The results of this study emphasize the strain of the Covid-19 pandemic on young parents’ mental health in the Netherlands during its first lockdown. Though it was already clear that the Covid-19 pandemic has put an unprecedented pressure on families with children, it was unknown to what extent parents during the early postpartum period were affected. First of all (see also Fig. 3), we observed high percentages of clinically relevant mental health problems in mothers and fathers (i.e., mothers: 39.7% anxiety, 14.5% depression; fathers: 37.6% anxiety, 6.4% depression) and identified three types of Covid-19 related stress: general Covid-19 related worries, worries related to work and finances, and worries related to disruptions in social support. Mothers experienced more general Covid-19 worries, and worries related to disruptions in social support, compared to fathers. Moreover, mothers and fathers experienced the least worries related to disruptions in social support, which is a remarkable finding given that our results also indicate that especially these social support worries predicted worse mental health in parents and increased insensitive parenting in mothers. Covid-19 restrictions that put pressure on the social support network of young parents, such as social distancing, limited number of social contacts, and limited access to daycare, may impact parental mental health and, in turn, parenting practices in mothers. We could not replicate the latter finding in fathers, potentially due to a lower sample size in fathers. The results of this study can be used to inform policymakers and professionals about the burden and consequences of lockdown measures on young families. The results also indicate that special attention should be devoted to young parents’ lack of social support in times of crisis. Offering these parents emotional and instrumental support during the pandemic may be beneficial to improve their mental health and protect their parenting quality. Future studies should investigate factors that worsen or improve parental mental health (e.g., the role of (social) media coverage and crisis communication practices [63, 64];) and interventions stimulating parenting quality during times of crisis (e.g., an online mindful parenting training [65];). Future research should also replicate our findings in other countries, as countries managed the crisis and infections very differently with, for example, differences in lockdown strategies and attention paid to the consequences of the pandemic for citizens’ mental health (e.g., [66, 67]). As insensitive parenting early in life carries a risk for poorer child outcomes later, the mental health burden of the Covid-19 pandemic might not only have affected parents, but also the next generation; a question that also remains for future research.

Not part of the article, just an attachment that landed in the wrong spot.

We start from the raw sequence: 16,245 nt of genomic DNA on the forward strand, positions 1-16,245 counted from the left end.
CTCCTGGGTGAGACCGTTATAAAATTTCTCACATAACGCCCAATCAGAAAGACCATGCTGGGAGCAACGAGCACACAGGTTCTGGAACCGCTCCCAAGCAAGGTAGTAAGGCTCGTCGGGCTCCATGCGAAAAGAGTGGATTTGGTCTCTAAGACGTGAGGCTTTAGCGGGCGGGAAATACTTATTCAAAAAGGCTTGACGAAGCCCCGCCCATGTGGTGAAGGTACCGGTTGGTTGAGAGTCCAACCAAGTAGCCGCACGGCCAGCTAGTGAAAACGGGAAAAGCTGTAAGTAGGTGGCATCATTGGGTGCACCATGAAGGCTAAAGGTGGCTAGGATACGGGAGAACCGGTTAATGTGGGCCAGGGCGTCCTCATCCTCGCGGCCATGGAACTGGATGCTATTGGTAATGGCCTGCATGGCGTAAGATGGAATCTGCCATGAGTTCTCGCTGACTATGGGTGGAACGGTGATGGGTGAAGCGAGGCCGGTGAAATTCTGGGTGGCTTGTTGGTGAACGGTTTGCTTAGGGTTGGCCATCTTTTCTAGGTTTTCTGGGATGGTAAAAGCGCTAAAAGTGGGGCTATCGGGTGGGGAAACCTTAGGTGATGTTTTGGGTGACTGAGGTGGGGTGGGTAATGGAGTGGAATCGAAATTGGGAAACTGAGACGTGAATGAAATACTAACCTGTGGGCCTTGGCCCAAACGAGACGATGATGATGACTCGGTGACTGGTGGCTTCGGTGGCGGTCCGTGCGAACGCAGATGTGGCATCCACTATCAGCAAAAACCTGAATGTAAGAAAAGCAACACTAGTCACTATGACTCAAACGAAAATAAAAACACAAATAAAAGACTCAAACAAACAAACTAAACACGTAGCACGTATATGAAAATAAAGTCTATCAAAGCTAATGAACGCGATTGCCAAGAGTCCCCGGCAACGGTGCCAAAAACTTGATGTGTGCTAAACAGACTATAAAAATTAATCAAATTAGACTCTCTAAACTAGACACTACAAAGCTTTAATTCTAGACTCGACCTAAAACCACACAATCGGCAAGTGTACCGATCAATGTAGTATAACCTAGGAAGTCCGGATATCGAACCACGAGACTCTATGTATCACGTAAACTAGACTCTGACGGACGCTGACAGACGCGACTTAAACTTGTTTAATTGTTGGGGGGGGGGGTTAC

Fig. 3
figure 3

Graphical abstract. Overview of the study design and results

Availability of data and materials